Academic journal article Teacher Education Quarterly

Revisiting and Revising the Apprenticeship of Observation

Academic journal article Teacher Education Quarterly

Revisiting and Revising the Apprenticeship of Observation

Article excerpt

Schempp (1989), like many researchers of teacher education, characterized Lortie's (1975) construct of the apprenticeship of observation--what people learn about teaching from having been students in school--as fundamentally conservative. In this conception students are exposed largely to teacher-and-text-centered pedagogies, a cycle that repeats itself across generations of teachers. Sitting in classrooms provides socialization into established traditions that in turn frame teachers' beliefs about what schooling should be like. To Schempp and many other educational researchers, by being acculturated into orthodox schooling, prospective teachers have a difficult time imagining alternatives to what they experienced as students: teachers taking a frontal position (Goodlad, 1984) and authoritative role in transmitting to students a cultural heritage curriculum, and assessing students on their ability to recall it for tests.

Lortie (1975) invited such interpretation through his own characterization of the phenomenon. Students, he said, see teachers "front stage and center like an audience viewing a play," thus learning about teaching in a manner that is "intuitive and imitative"--learned implicitly through osmosis--rather than through "explicit and analytical" instruction in teaching methods that are presumably different from those learned through uncritical observation (p. 62). Buchman (1987) describes these conventional "folkways of teaching" as "ready-made recipes for action and interpretation that do not require testing or analysis while promising familiar, safe results" (p. 161). These "default options" from one's apprenticeship of observation provide a set of reliable strategies that teachers can fall back on when they are uncertain about how to proceed pedagogically.

This predominant conception of the apprenticeship of observation views one's socialization to teaching through conservative schooling as fixed and impenetrable, impervious to change. In this study of preservice teacher candidates (TCs) prior to student teaching, we find that these assumptions are problematic. In contrast to describing their teachers as exclusively authoritarian, the teachers in our study named a variety of teaching models from both the conservative and progressive pedagogical traditions, reflecting on and critiquing teachers from their past and projecting visions of their own teaching according to largely constructivist principles.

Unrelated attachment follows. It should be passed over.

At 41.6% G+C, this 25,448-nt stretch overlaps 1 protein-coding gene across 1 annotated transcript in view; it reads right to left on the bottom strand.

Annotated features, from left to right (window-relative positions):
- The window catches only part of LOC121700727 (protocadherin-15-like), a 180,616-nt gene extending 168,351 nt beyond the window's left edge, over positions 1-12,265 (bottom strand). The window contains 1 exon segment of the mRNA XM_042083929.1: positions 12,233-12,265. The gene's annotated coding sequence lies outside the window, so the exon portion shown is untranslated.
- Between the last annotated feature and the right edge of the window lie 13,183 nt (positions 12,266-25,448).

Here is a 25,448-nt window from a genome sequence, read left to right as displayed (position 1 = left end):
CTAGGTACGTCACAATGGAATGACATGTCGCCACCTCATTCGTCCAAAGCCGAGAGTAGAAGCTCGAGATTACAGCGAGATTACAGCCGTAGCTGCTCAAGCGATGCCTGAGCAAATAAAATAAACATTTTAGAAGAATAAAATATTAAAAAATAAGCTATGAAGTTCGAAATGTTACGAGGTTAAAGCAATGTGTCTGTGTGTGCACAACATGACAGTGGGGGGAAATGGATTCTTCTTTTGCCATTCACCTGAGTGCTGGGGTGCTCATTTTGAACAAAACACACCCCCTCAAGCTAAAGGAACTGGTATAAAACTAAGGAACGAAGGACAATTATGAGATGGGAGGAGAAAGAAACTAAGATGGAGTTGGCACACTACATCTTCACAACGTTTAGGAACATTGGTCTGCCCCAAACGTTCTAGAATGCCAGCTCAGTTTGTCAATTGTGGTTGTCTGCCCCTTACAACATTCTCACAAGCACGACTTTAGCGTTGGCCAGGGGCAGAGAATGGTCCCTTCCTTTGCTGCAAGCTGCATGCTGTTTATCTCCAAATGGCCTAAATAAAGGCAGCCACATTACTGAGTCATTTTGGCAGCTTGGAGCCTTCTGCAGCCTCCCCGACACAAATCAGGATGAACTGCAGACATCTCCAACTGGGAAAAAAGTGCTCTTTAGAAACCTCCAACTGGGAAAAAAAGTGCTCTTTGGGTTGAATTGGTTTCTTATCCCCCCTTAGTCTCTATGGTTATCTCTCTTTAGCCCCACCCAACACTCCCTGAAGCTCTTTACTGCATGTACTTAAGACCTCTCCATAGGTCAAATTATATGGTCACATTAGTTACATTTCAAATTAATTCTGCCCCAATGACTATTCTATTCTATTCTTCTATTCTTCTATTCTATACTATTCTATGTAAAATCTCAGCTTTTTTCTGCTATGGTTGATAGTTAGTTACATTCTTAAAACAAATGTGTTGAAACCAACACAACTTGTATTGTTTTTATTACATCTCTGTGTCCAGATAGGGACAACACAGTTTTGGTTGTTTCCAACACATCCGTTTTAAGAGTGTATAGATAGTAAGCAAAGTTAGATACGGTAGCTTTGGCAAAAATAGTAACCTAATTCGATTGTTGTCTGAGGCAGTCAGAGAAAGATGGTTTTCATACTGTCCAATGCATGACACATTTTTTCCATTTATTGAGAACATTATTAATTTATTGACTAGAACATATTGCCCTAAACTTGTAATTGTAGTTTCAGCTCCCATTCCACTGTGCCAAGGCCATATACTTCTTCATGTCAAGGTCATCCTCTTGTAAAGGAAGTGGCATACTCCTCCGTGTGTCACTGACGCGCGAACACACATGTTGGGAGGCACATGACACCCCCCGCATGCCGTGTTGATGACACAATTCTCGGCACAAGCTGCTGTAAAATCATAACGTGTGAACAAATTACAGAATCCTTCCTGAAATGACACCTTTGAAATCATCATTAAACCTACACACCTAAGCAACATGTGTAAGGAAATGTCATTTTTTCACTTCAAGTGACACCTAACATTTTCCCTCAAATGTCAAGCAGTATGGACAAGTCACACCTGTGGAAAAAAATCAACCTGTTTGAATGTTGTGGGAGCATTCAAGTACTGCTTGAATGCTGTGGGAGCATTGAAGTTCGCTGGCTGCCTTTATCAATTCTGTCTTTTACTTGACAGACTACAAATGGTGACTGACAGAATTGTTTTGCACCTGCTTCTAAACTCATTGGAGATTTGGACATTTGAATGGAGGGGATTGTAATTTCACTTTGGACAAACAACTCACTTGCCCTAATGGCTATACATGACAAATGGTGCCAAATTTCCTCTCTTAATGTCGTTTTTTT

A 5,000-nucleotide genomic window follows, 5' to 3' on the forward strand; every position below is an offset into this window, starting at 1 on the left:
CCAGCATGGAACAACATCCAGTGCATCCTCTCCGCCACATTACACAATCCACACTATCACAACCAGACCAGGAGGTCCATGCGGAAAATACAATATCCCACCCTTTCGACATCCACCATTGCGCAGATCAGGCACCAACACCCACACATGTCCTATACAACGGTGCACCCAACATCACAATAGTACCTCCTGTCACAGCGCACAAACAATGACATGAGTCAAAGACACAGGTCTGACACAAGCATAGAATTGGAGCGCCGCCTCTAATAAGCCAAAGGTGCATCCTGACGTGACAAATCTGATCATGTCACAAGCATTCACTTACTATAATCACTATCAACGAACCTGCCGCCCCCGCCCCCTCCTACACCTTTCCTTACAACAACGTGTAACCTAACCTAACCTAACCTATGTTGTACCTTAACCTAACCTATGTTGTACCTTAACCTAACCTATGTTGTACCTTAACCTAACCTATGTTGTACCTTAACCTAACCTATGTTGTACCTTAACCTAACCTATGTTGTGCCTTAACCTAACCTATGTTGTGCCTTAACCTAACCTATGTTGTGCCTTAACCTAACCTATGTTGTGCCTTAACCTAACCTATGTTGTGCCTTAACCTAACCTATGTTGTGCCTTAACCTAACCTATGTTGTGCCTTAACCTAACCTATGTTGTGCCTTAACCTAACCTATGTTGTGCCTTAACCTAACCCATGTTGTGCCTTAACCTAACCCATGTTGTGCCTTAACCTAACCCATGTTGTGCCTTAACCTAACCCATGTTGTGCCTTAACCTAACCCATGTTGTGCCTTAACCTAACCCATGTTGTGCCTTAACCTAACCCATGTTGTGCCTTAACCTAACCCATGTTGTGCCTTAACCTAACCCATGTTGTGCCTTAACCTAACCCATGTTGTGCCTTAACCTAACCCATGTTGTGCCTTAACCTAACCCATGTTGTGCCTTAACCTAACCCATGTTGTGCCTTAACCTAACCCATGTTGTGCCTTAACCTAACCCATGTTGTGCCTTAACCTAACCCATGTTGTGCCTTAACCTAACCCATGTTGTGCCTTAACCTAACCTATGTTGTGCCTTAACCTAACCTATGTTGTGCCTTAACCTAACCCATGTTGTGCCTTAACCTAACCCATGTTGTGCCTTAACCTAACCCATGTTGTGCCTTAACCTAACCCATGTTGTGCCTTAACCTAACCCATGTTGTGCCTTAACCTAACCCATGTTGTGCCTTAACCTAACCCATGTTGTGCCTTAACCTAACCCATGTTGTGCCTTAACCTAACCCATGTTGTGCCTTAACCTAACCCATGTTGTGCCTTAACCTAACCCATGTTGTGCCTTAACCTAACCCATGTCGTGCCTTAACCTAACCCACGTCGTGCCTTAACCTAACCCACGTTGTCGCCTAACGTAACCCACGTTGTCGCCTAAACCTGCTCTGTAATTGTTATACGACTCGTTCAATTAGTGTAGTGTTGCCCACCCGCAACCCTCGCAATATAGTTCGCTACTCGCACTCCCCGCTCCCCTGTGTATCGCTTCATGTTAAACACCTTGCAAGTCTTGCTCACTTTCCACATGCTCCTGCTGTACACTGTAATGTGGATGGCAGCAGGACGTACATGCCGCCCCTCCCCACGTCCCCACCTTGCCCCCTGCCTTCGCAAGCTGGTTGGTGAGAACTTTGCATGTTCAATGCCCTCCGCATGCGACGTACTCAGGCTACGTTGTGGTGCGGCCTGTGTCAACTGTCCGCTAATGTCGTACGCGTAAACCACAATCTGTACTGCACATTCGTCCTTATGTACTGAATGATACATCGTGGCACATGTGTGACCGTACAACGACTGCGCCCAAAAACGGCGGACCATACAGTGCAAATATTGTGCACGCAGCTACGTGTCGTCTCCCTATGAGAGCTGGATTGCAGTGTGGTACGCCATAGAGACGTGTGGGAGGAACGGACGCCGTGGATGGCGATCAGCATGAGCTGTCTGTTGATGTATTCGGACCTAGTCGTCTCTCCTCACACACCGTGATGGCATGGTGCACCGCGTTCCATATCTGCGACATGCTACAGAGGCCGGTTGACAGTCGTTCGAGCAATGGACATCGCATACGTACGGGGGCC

To investigate the construct of the apprenticeship of observation in the experiences of students from three programs housed in two research universities, we inquired with the following questions:

1. Separated by program attended, to what areas of schooling (Pre-K/elementary, secondary, college) did the participants in the three programs studied (Southwestern Elementary Education, Southwestern Secondary English Education, Southeastern Secondary English Education) attribute their positive and negative experiences with teachers; what balance did their characterizations indicate about the relative influence of positive vs. negative examples; and what trends were evident in the levels of schooling most frequently invoked to characterize their positive and negative experiences with teachers?

2. In interviews prompting participants to describe their apprenticeships of observation in their K-16 education, how did the preservice teachers characterize good and bad teachers from their past?

3. What conceptions of teaching did the preservice teachers claim to aspire toward based on their apprenticeships of observation?

Theoretical Framework

Lortie (1975) used the term apprenticeship of observation to describe the thousands of hours that people spend in classrooms as students before entering teacher education programs. These experiences suggest to prospective teachers what schooling should properly look like. With this pervasive acculturation to education, people enter teaching with deeply rooted beliefs and assumptions about the conduct of school that are difficult to replace during the year or so that they spend exposed to progressive pedagogies in their teacher education courses. …

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